Preoperative β-blockade with propranolol reduces biomarkers of metastasis in breast cancer: A phase II randomized trial

Jonathan G. Hiller, Steven W. Cole, Elizabeth M. Crone, David J. Byrne, David M. Shackleford, Jia Min B. Pang, Michael A. Henderson, Sophie S. Nightingale, Kwok M. Ho, Paul S. Myles, Stephen Fox, Bernhard Riedel, Erica K. Sloan

Research output: Contribution to journalArticlepeer-review

59 Citations (Scopus)


Purpose: The majority of deaths from breast cancer occur following the development of metastatic disease, a process inhibited by β-blockers in preclinical studies. This phase II randomized controlled trial evaluated the effect of preoperative b-blockade with propranolol on biomarkers of metastatic potential and the immune cell profile within the primary tumor of patients with breast cancer. Patients and Methods: In this triple-blind placebo-controlled clinical trial, 60 patients were randomly assigned to receive an escalating dose of oral propranolol (n = 30; 80-160 mg daily) or placebo (n=30) for 7 days prior to surgery. The primary endpoint investigated the effect of propranolol on prometastatic and proinflammatory gene expression within the primary tumor. Results: Propranolol downregulated primary tumor expression of mesenchymal genes (P = 0.002) without affecting epithelial gene expression (P = 0.21). Bioinformatic analyses implicated downregulation of Snail/Slug (P = 0.03), NF-kB/Rel (P < 0.01), and AP-1 (P < 0.01) transcription factors in structuring the observed transcriptome alterations, and identified changes in intratumoral neutrophil, natural killer cell, and dendritic cell recruitment (all P < 0.01). Patients with clinical evidence of drug response (lowered heart rate and blood pressure) demonstrated elevated tumor infiltration of CD68+ macrophages and CD8+ T cells. Conclusions: One week of β-blockade with propranolol reduced intratumoral mesenchymal polarization and promoted immune cell infiltration in early-stage surgically-resectable breast cancer. These results show that β-blockade reduces biomarkers associated with metastatic potential, and support the need for larger phase III clinical trials powered to detect the impact of β-blockade on cancer recurrence and survival.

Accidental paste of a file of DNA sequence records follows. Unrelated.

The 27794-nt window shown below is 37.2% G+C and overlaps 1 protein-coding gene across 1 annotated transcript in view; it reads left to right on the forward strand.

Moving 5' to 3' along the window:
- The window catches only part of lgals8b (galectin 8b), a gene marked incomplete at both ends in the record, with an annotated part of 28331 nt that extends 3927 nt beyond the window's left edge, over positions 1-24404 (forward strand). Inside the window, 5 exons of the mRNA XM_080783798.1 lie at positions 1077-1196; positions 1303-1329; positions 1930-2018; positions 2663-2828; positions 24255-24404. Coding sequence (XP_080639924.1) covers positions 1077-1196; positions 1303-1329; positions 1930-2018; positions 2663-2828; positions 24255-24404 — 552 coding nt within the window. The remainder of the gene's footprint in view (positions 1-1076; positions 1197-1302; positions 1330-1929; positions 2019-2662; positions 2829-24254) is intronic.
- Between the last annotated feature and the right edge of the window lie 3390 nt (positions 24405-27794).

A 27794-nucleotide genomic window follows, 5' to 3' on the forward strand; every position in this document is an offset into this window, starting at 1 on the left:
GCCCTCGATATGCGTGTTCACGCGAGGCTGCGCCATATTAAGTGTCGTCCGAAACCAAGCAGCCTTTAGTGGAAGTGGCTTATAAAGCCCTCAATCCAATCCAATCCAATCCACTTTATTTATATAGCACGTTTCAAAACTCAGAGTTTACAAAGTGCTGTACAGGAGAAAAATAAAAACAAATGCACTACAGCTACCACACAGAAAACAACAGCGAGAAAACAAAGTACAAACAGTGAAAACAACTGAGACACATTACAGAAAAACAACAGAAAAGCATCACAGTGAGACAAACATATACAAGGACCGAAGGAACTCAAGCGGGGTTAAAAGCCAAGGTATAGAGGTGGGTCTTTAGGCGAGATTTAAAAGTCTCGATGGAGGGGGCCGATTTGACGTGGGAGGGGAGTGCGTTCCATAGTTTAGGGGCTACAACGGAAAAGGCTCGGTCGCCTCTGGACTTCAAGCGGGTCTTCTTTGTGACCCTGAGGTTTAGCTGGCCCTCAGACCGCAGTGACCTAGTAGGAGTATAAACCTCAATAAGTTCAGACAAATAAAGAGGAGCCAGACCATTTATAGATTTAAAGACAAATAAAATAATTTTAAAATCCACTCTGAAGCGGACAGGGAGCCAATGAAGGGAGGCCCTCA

Original languageEnglish
Pages (from-to)1803-1811
Number of pages9
JournalClinical Cancer Research
Issue number8
Publication statusPublished - 15 Apr 2020
Externally publishedYes


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